Eastern Cape Drakensberg
DID YOU KNOW?
South Africa currently has 62 free-flowing rivers (long stretch of rivers that haven't been dammed). At an estimated cost of R12.5 billion, the next large dams are being planned in the Eastern Cape Drakensberg area on the uMzimvubu.
The Eastern Cape Drakensberg water source area provides 100% of Umtata's water.
The Eastern Cape Drakensberg loses 3.6% of its water to invasive alien trees. That is vital water that that amounts to billions of litres that could be used for farming and household use downstream. Another problem here is over-grazing in the headwaters that results in erosion of sediment. This sediment could fill up dams downstream.
Free flowing rivers
Supplies water to
Climate change is predicted to exacerbate risks associated with water scarcity and quality. Models show that the western parts of the country will receive less rain, whereas the central and eastern areas will receive more variable rainfall with more intense rainfall events.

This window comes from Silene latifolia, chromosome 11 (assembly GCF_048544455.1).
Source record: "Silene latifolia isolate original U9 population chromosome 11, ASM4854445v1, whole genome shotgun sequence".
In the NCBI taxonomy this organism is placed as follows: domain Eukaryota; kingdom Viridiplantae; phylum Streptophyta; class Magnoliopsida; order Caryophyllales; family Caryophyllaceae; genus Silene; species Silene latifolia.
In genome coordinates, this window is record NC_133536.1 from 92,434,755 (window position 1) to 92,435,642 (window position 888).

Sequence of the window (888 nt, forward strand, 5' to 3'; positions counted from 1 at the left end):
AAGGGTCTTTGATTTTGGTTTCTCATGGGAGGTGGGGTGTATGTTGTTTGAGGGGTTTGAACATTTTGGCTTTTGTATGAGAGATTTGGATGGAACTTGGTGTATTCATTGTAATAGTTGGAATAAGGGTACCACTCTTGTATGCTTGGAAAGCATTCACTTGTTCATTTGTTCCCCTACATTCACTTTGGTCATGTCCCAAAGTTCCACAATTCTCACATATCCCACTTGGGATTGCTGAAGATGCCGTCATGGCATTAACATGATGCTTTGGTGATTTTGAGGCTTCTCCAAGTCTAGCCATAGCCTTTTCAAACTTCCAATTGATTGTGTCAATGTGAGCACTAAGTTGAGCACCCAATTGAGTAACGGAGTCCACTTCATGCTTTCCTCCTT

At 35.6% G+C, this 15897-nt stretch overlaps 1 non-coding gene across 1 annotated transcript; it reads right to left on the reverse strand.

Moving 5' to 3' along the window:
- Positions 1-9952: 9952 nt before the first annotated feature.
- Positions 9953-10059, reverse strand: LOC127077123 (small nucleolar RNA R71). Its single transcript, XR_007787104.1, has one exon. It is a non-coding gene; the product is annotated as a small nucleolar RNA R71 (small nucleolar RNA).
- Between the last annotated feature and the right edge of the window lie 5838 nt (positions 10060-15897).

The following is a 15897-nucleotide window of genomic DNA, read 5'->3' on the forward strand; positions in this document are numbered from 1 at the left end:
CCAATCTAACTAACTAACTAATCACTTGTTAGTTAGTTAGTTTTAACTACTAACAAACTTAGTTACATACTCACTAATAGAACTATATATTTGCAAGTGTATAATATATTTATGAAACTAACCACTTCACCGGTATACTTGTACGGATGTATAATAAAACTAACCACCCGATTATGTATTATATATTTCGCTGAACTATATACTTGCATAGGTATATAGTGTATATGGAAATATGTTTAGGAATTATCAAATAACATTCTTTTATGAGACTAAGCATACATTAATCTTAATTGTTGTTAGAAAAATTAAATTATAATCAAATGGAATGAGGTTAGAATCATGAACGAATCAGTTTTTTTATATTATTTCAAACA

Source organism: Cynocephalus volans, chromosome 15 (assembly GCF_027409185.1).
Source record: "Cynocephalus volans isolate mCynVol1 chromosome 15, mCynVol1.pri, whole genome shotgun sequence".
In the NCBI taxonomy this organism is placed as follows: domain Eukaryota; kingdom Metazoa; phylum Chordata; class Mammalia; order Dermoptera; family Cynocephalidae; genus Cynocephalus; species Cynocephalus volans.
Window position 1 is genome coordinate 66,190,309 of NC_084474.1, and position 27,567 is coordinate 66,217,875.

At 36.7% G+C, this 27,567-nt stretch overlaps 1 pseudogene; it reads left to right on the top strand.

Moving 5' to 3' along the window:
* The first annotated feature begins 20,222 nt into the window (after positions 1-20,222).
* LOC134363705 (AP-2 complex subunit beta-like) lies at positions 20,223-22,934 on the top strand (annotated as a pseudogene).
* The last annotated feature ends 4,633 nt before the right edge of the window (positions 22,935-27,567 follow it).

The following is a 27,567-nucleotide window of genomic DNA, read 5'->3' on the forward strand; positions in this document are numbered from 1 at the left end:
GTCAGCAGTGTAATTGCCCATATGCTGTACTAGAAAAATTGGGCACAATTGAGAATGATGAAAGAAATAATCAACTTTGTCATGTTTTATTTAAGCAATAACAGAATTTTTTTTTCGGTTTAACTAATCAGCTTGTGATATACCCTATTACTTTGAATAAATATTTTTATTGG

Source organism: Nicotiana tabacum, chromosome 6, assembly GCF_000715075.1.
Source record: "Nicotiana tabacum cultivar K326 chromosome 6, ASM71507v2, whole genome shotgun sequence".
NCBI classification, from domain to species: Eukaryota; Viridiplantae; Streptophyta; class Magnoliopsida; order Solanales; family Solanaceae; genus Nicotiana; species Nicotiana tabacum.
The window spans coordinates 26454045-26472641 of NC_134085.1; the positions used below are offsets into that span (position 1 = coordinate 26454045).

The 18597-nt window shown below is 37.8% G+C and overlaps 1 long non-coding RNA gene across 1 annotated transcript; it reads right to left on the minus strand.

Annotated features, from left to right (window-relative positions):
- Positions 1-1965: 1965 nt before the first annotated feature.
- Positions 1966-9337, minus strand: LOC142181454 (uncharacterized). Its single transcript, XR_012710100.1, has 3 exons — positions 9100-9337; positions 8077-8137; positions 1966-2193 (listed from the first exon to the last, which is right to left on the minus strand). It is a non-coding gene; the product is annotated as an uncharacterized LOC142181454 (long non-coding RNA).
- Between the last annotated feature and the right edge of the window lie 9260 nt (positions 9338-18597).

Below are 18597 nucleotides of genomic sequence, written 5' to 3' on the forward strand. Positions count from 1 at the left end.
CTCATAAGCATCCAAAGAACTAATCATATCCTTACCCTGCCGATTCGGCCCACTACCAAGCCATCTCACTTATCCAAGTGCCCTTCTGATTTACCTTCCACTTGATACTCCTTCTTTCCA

Unsustainable land use practices pose a major threat to ecosystems and the livelihood of local communities. It damages flood plains, river banks and wetlands, reducing the regulating capacity of catchments and increasing erosion and sediment loads. This raises the risk of flooding.
Fires are a part of the natural lifecycle of the Fynbos, savannah and grasslands but a higher frequency of fires doesn't allow enough time for natural ecosystems to recover. The impact is exacerbated by the presence of invasive alien trees that burn hotter and longer, causing greater damage to property and the environment. Higher intensity and frequency of fires means that precious soil is eroded and more easily washed away.
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